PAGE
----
West Oz Walkabout, Part 1
Emus, pelicans and new music
Even if the Holy Grail at your destination eludes you, it’s still all about the journey, right? I had plenty of time to ponder this; 11.5 hours, to be precise, driving straight from Coral Bay back down to Perth. I had been in Coral Bay to see the whale sharks, the main reason behind my trip to the west coast. Unfortunately for me, on the day I chose – you may recall, the only day I reserved in advance – none of the giant fish wanted to play, keeping out of site of all the boats and spotter planes on Ningaloo Reef.
A disappointment, for sure. But even with a full day of driving ahead of me, I didn’t allow myself to get too down. I did swim with a massive manta ray, and we spotted a dugong (manatee), bobbing along happily. And there was great snorkeling – although he was a little guy, I saw a tawny nurse shark and tons of colorful fish. I even got to show off that I know a trigger fish’s Hawaiian name (humuhumunukunukuapua’a). Despite being unable to find a whale shark, Coral Bay Adventures (coralbayadventures.com.au) gave us a great day on the water.
Thinking about Hawaii actually helped me with my journey/destination question, too. I had originally gone to Hawaii to learn how to surf. I took a few lessons and went out with friends a few times, but that was pretty much it. It was harder than I thought – I wanted to be good at it right away! – and I never made the commitment to really get it. But I stayed in Hawaii for two and half years and built a whole life that had nothing to do with surfing, and it was a great, fulfilling life. Journey one, destination zero.
So, I’m not letting the hiccup get me down and I’m going to continue enjoying the road. And oh how much road there is: I driven 2813 kilometers so far, with more to go. When I first began the drive up the coast, three simple words came to mind to describe Western Australia: big, flat and empty. For most of the road, the only sign that life ever existed are the kangaroos on the shoulder, victims of trucks in the night. (Happily, since I left before sunrise for the ride back down, I got to see a few of them still alive and hopping.)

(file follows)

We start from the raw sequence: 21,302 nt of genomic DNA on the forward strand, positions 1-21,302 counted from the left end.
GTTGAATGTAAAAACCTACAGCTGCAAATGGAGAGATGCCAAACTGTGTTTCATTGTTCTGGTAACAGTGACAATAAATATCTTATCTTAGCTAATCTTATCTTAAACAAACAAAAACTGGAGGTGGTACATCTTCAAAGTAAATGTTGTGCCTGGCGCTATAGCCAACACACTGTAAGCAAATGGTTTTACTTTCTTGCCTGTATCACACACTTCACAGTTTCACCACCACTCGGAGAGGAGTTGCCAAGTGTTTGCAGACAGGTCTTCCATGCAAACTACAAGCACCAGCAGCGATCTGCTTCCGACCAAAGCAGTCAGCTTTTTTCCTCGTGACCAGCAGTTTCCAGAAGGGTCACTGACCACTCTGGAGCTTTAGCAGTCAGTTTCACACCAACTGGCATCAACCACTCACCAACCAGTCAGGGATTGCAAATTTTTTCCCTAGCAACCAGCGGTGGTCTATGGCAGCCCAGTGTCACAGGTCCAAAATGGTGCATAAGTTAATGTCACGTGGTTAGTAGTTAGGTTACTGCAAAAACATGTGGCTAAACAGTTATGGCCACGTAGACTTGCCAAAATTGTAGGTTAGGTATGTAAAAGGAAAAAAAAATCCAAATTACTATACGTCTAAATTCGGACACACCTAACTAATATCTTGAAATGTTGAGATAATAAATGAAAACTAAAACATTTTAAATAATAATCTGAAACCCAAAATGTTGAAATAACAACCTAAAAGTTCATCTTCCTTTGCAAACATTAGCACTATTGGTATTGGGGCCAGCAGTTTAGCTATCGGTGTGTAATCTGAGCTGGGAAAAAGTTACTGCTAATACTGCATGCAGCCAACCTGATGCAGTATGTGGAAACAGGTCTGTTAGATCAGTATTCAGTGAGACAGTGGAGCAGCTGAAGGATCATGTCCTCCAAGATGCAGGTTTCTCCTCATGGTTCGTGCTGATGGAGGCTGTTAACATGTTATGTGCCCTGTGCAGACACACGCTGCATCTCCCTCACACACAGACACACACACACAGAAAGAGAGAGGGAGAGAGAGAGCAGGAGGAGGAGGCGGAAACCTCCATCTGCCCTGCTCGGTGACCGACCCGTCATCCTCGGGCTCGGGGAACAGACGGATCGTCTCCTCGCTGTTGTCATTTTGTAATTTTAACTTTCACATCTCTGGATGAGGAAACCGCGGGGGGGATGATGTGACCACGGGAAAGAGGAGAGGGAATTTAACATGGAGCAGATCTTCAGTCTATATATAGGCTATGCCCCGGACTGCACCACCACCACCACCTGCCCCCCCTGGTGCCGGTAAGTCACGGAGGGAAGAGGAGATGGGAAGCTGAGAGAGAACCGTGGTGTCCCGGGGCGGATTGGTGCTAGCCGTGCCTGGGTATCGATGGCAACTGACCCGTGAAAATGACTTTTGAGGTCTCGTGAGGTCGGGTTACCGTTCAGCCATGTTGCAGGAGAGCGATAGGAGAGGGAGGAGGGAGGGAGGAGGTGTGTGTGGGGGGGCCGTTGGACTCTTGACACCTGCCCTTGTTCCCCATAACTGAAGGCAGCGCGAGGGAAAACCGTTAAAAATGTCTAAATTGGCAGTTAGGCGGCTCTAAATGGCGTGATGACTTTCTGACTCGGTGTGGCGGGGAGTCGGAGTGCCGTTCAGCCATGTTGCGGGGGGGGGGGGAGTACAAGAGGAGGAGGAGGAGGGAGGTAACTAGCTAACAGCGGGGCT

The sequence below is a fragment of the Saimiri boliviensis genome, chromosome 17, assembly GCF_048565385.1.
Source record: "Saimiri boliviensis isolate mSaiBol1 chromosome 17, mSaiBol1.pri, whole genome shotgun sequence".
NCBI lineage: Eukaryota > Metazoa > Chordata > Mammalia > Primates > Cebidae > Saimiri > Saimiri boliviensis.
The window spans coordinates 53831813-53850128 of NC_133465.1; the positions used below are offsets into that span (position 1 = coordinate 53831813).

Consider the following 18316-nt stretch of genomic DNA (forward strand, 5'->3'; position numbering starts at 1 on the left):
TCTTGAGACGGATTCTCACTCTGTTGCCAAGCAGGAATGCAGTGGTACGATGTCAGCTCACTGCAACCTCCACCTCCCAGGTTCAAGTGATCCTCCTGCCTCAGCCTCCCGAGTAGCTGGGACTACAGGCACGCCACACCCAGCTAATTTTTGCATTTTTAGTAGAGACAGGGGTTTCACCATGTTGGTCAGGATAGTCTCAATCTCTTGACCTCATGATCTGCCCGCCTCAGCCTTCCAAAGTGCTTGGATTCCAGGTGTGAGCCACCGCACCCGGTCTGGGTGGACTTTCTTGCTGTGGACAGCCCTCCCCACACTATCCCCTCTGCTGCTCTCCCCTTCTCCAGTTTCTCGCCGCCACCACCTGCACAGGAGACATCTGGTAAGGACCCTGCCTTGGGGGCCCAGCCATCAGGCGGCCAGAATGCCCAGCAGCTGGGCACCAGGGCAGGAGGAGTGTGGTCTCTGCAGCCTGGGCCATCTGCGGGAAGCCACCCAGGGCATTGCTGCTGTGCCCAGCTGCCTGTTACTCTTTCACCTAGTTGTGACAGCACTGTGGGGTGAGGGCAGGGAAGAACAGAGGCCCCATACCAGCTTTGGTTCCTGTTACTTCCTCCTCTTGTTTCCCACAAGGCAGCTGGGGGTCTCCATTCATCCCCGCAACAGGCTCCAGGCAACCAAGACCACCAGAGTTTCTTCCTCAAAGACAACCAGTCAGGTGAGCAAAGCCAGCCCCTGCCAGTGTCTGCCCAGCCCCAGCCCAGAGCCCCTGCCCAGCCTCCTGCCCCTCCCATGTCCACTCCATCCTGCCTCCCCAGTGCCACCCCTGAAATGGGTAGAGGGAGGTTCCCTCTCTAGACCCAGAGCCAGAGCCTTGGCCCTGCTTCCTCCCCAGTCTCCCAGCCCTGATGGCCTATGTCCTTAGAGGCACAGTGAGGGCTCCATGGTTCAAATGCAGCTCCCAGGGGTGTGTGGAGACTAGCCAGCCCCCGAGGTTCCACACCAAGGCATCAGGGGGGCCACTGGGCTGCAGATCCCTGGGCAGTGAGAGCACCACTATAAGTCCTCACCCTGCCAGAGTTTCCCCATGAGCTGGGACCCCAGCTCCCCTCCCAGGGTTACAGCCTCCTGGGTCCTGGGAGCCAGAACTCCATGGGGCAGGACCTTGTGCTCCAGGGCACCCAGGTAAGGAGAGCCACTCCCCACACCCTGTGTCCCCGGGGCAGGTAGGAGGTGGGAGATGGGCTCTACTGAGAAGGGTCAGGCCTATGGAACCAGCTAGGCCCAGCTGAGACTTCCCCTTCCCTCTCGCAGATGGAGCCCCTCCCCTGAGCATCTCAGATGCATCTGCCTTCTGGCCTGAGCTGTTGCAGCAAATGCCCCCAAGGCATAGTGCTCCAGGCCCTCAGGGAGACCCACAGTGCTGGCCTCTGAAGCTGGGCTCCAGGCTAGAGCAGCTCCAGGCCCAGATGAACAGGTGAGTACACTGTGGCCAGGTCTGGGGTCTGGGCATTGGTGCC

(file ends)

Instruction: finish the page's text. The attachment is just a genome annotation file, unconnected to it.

The views of the Indian Ocean never get old. Early on my first day, I let out an audible gasp when I unexpectedly caught my first glimpse. I think there’s something about seeing an entirely new ocean for the first time. Combined with realizing that I’m exactly 12 hours ahead of New York, it made me quite aware of the fact that I’m on the complete opposite side of the world from home. And the sunsets over the Indian – they’ve all been crazy orange and spectacular. I’ve sat in a trance every evening watching them, while still acting as a good tourist and snapping a million identical pictures of each.
Despite the distance between each one-road seaside town, each is a cute vacation spot with something to offer. Kalbarri’s claim to fame is the daily pelican feeding in the park. On my way I heard a local murmur to his friend, “the masses are gathering,” but then they moseyed over to watch too. The next day I drove to Monkey Mia, whose daily morning visitors are Indo-Pacific bottlenose dolphins. The regulars, with names like Piccolo and Sunshine, swim right up to where the tourists stand shin deep and put on a nice little show.